While it may sound odd, it's great that you're concerned about these issues. If we don't actively acknowledge problems we'll never grow enough to address them or adapt our lives as necessary. Along they way we realize which battles to pick and which ones to let go. I suspect you'll be OK. Good luck.
 
May 16, 2018
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So here's the sort-of good news...medicine as a whole has been under attack by various forces since you (and I) were born. Yet here it still stands. The guys who worked in the pit 20 years ago would say we have to deal with way more crap than them and they're probably right. But the stuff we deal with is different and in some ways not as troubling for us as for them (ie most of us can use an EMR as painful as they can be). At the same time, we still do more good for people on a daily basis than most other professions. You *can* still create a good professional life if you actively work at it. Here are some things to consider:

1) Don't expect a great job to be handed to you. You need to figure out what's most important to you (salary, schedule, staffing, location etc) and then not compromise on those things. If you can't find a job that gives you what you need you have to either look elsewhere, move, locums, or consider putting together a few part-time jobs to give you enough salary. Never take the first offer. You may not get what you want but you have to try. Read a good book on negotiating and it will pay for itself many times over.

2) Make paying off your loans your 1st - billionth priority after residency. Having the financial freedom to walk away from any job (or medicine altogether) is about the smartest thing you can do for your personal and professional well-being. Along the way max out all tax-advantaged space and employer matches and save like you want to retire in 10-20 years.

4) EM:medicine is like NFL: pro sports...the work is more taxing and the workspan is shorter when compared to our colleagues. Within your first few years of attendinghood, create make a plan to ensure actual work-life balance so you don't completely burn out. For most of us this does not mean going to a resilience course or mediating but rather finding a way to tweak one's schedule or trim work hours. Along similar lines, begin to form some exit plans for non-EM or non-clinical work should you feel the need to leave the field.

4) Remember the medicine of our field is still neat and once in awhile you will save somebody's life. That's rather cool.

5) Now for the single most important rule: Nobody will look out for your interests better than you. Don't be another passive sheep doctor. Practice standing up for yourself early in your career or you will simply set the stage to be walked all over throughout your career. Whether it's about scheduling, staffing, salary, mid-level stuff, whatever, you need to make sure you're not being quietly made to do things you think equate to bad medicine or compromise your values or sense of self-worth...otherwise the burnout and resentment will blossom. And you don't have to be a jerk to stand up for yourself, nor does standing up for yourself make you a jerk.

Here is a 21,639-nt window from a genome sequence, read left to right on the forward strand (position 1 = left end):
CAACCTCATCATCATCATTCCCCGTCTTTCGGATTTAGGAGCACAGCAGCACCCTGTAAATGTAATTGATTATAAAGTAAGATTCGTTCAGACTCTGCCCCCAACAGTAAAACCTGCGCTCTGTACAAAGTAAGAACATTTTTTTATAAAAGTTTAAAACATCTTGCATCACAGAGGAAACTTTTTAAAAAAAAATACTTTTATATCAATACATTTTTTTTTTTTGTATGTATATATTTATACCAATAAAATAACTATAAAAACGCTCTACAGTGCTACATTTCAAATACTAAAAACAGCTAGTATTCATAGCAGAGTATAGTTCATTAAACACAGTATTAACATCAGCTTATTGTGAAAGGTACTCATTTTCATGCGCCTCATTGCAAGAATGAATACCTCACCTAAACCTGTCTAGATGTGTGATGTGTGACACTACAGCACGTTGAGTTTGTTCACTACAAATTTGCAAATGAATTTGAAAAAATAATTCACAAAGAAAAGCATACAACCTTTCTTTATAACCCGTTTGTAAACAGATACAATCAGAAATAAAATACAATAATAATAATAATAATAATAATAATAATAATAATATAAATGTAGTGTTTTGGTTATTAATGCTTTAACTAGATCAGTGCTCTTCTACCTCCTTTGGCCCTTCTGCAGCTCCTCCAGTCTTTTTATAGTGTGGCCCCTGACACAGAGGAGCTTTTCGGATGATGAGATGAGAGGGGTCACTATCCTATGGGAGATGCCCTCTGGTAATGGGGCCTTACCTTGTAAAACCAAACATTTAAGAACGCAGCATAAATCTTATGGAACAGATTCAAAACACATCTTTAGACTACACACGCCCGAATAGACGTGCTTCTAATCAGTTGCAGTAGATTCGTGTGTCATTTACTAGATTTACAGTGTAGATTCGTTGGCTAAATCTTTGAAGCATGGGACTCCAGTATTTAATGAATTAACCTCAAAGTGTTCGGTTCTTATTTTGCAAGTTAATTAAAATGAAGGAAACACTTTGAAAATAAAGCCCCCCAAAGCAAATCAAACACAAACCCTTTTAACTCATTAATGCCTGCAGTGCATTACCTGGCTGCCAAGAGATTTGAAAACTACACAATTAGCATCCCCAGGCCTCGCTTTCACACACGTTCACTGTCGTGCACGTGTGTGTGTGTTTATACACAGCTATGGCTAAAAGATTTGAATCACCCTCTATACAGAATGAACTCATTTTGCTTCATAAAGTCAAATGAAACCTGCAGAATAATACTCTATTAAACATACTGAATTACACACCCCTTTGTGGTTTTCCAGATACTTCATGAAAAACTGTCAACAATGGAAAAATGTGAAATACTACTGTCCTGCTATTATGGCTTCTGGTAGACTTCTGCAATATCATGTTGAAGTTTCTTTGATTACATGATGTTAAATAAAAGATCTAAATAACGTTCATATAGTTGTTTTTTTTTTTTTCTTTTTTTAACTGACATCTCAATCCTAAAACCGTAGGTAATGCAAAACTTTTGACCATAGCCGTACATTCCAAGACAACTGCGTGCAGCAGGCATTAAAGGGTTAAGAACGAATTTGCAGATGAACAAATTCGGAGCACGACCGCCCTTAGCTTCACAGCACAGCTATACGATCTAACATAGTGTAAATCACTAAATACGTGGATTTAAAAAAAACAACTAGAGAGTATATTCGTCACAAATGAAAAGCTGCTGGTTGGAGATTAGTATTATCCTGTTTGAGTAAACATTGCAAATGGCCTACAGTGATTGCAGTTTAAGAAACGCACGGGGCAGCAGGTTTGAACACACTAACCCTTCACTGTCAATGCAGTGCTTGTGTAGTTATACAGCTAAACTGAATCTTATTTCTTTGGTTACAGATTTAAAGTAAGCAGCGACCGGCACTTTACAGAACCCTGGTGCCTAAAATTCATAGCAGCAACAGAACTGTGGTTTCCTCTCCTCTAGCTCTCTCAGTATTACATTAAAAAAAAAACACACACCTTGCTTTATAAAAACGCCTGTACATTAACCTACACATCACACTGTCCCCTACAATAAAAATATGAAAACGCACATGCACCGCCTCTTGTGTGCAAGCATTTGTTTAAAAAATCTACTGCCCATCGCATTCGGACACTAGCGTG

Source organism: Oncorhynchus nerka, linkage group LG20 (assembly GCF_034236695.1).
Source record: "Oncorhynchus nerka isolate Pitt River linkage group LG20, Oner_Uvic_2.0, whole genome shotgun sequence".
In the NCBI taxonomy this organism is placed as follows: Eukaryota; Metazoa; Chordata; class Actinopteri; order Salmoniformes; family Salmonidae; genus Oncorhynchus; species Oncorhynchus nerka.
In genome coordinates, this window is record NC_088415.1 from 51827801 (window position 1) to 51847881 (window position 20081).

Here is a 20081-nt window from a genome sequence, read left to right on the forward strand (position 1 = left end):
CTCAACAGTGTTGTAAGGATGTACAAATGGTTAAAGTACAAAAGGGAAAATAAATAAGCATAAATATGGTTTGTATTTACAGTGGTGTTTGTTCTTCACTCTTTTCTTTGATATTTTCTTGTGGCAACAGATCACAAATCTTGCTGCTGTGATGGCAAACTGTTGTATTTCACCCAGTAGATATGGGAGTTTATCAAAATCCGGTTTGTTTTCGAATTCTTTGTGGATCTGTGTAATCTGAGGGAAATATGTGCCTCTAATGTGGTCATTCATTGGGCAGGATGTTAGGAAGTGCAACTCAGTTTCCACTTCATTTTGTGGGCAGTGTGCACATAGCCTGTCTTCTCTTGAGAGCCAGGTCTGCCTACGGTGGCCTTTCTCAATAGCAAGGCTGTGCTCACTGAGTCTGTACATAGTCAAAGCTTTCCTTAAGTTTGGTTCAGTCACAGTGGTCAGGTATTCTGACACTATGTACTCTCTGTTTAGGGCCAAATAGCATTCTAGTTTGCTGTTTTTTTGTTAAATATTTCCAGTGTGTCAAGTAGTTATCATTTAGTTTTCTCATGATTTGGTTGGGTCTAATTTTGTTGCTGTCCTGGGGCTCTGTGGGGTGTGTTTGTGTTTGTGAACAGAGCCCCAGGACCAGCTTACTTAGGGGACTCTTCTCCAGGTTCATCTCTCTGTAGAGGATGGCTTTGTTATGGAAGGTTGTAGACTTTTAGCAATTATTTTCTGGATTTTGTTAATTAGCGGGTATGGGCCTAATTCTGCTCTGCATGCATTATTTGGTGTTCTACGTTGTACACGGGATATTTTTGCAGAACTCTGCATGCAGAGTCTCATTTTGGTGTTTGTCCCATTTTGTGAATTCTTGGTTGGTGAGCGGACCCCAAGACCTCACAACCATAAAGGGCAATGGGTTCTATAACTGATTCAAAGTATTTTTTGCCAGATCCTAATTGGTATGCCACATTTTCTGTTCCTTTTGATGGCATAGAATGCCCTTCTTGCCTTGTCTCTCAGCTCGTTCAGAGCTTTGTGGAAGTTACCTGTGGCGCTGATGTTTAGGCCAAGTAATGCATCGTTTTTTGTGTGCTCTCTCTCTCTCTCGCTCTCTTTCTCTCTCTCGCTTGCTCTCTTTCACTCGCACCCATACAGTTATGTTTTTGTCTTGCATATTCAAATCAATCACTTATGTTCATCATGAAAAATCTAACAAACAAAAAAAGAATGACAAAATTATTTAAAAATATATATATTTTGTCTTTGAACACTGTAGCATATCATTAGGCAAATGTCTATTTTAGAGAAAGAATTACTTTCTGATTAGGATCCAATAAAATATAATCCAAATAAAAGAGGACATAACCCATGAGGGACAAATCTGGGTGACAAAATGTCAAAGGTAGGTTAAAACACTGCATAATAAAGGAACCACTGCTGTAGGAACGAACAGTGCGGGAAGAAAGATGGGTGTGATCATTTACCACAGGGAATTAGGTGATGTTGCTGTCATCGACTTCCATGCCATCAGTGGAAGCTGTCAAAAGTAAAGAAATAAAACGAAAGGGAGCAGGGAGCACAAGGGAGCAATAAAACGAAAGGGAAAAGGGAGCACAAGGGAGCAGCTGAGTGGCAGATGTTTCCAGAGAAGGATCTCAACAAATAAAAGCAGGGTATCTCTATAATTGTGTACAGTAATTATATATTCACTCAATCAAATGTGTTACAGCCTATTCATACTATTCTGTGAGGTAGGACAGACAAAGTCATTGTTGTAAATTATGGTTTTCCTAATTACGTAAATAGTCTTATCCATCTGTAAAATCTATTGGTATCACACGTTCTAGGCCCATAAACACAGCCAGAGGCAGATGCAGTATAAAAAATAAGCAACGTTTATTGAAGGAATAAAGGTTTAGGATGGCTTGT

While it may sound odd, it's great that you're concerned about these issues. If we don't actively acknowledge problems we'll never grow enough to address them or adapt our lives as necessary. Along they way we realize which battles to pick and which ones to let go. I suspect you'll be OK. Good luck.
I really appreciate the kind words. I definitely plan on hitting my (and SO's) student loans hard to knock them out in a couple of years after residency. I totally understand that no one will look out for my own interests better than me, but it's still nice to know there are people in our field who are still looking out for each other. Thanks again
 

GeneralVeers

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Socialism in all forms, is terrible, terrible, terrible for doctors. It’s even worse for the poor. (Unless you like eating zoo animals, like in socialist Venezuela). When you hear someone proposing it, your should reject it out of hand, as if you were offered a Measles-n-MRSA ham sandwich.
No but you see Venezuela didn't practice TRUE socialism. This time we can get it right! Plus.....Climate Change!!!
 

BoardingDoc

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No but you see Venezuela didn't practice TRUE socialism. This time we can get it right! Plus.....Climate Change!!!
I have no issue with the first part of your post, but as for the second... are you suggesting that you don't believe that climate change is real?
 
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gamerEMdoc